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Costochondritis: Causes, Symptoms and Treatment

Costochondritis: Causes, Symptoms and Treatment

Costochondritis is often a common cause of chest pain, especially among children. In this article, you will get to learn a little more about this condition.
Chandramita Bora
Last Updated: Feb 28, 2018
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Costochondritis refers to the inflammation at the junction where the upper ribs get attached with the cartilage. The cartilage is responsible for holding the upper ribs to the breastbone or sternum. The inflammation usually causes chest pain, and in many instances, the condition subsides without any medical treatment.
It is sometimes confused with another similar condition known as Tietze Syndrome, which causes a swelling in the front portion of the chest. However, costochondritis is not accompanied by swelling of the affected area. Tietze Syndrome is a result of the inflammation of the costochondral cartilage of the upper section of the chest, and is common among children and adolescents.
Causes
  • Repeated minor injuries in the chest wall could lead to this condition.
  • Infections, especially respiratory viral infections can cause inflammation of the costochondral junctions.
  • Bacterial and fungal infection can also be responsible for causing chest pain.
  • In addition to these, one may experience pain in the chest after undergoing sternum surgery.
  • Serious injury sustained in major accidents can be another factor leading to this condition.
Symptoms
  • The most common symptom is chest pain felt in the front portion of the chest wall, and it is usually felt on the left side of the chest. This pain usually spreads to other adjoining parts of the body like the back or the abdomen.
  • However, if it appears after a sternum surgery, then in addition to the pain, swelling, and redness, pus can also be observed.
  • If the rib joints are pressed, they feel tender to touch.
  • It has been observed that the fourth, fifth and sixth ribs are more commonly affected by the sharp pain caused by costochondritis, which is aggravated by deep breathing and any other activity that can stretch the inflamed cartilage.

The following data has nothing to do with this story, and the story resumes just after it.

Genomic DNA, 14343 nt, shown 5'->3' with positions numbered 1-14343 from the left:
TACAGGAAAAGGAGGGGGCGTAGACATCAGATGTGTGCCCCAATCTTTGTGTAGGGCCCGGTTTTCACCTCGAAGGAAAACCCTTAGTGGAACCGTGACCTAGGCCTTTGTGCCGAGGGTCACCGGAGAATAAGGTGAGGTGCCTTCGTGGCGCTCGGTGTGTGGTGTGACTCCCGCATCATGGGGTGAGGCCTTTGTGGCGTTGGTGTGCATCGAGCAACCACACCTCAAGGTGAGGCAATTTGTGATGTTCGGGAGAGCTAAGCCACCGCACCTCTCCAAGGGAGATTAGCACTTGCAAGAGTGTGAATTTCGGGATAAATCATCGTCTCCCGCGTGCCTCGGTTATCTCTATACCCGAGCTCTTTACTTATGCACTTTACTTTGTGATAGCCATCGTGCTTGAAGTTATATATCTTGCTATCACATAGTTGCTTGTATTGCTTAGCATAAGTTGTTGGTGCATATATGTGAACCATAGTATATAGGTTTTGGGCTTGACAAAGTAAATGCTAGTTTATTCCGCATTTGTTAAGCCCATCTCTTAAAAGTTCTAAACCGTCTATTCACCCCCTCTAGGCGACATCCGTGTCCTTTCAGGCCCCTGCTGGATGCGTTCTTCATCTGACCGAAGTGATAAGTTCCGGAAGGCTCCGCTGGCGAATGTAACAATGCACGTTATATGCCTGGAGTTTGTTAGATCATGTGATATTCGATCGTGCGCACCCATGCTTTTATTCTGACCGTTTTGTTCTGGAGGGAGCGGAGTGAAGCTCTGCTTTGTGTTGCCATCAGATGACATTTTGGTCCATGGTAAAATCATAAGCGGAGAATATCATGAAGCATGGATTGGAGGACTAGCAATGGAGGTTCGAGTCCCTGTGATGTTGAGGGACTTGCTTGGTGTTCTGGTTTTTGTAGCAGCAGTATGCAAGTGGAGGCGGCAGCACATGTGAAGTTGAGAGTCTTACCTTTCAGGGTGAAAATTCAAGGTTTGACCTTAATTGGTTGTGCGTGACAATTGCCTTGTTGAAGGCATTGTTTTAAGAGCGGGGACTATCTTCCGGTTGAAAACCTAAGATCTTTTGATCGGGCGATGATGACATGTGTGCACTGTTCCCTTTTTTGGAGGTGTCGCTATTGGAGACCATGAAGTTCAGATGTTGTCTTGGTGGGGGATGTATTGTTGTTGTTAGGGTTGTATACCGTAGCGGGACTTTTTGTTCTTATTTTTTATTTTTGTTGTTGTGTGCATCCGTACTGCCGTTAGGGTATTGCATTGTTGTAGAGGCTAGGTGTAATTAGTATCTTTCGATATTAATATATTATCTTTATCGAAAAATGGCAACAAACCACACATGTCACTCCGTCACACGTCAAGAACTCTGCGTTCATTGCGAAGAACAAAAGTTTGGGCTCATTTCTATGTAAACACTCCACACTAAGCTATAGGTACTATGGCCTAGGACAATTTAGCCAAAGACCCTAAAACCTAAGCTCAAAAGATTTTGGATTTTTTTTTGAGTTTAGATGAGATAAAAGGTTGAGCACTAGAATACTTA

Diagnosis
  • Physicians usually look for the characteristic tenderness over the area from the fourth to the sixth rib.
  • If you are experiencing pain after a sternum surgery, then the doctor will look for swelling, redness and pus at the site of the surgery.
  • Some tests like a gallium scan and blood tests are carried out to exclude the possibility of other serious ailments such as heart diseases and infections.
  • A blood test is done to check the level of white blood cells, as any kind of infection involves an elevated level of white blood cells in the blood.
  • A gallium scan is performed to check for any infection, while the chest X-ray is carried out to detect if pneumonia is the possible cause of the chest pain.
  • An ECG is carried out if heart disease is suspected.
Treatment
  • Anti-inflammatory medications are generally used for this treatment. They are effective in reducing both the chest pain and the inflammation associated with this condition.
  • Application of heat and ice on the affected area can also be helpful in alleviating the pain. If bacterial infections are the reason behind the inflammation, antibiotics are recommended.
  • Sometimes, cortisone injections are prescribed if the symptoms are serious and are hampering normal activities.
  • However, in severe cases, when the patient does not respond to medications, surgical removal of the cartilage may be required.
Costochondritis is not a grave disease, and it doesn't always require medical treatment for recovery. However, in severe cases, proper medical treatment is obviously required. In addition to the treatment, avoiding strenuous physical activities that can worsen the situation is equally important to ensure speedy recovery.
Disclaimer: This HealthHearty article is for informative purposes only, and should not be used as a replacement for expert medical advice.